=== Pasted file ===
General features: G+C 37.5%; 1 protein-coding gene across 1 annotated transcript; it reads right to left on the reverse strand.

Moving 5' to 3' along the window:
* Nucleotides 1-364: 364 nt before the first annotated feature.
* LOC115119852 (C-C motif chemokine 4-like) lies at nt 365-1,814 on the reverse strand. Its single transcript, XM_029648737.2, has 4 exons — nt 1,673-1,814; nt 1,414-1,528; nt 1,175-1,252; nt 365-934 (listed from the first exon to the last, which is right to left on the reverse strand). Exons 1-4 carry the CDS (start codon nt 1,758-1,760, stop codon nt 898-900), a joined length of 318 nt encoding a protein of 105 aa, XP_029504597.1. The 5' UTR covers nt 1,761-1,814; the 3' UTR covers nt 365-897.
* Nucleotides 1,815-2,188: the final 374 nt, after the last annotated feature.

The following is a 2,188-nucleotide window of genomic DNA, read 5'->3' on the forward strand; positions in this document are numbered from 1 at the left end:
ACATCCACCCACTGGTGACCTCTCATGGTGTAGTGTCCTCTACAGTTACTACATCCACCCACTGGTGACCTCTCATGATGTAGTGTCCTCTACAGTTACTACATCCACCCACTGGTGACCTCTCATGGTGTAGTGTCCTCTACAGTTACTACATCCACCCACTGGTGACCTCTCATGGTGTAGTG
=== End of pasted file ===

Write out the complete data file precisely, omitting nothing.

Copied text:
General features: G+C 37.5%; 1 protein-coding gene across 1 annotated transcript; it reads right to left on the reverse strand.

Moving 5' to 3' along the window:
* Nucleotides 1-364: 364 nt before the first annotated feature.
* LOC115119852 (C-C motif chemokine 4-like) lies at nt 365-1,814 on the reverse strand. Its single transcript, XM_029648737.2, has 4 exons — nt 1,673-1,814; nt 1,414-1,528; nt 1,175-1,252; nt 365-934 (listed from the first exon to the last, which is right to left on the reverse strand). Exons 1-4 carry the CDS (start codon nt 1,758-1,760, stop codon nt 898-900), a joined length of 318 nt encoding a protein of 105 aa, XP_029504597.1. The 5' UTR covers nt 1,761-1,814; the 3' UTR covers nt 365-897.
* Nucleotides 1,815-2,188: the final 374 nt, after the last annotated feature.

The following is a 2,188-nucleotide window of genomic DNA, read 5'->3' on the forward strand; positions in this document are numbered from 1 at the left end:
ACATCCACCCACTGGTGACCTCTCATGGTGTAGTGTCCTCTACAGTTACTACATCCACCCACTGGTGACCTCTCATGATGTAGTGTCCTCTACAGTTACTACATCCACCCACTGGTGACCTCTCATGGTGTAGTGTCCTCTACAGTTACTACATCCACCCACTGGTGACCTCTCATGGTGTAGTG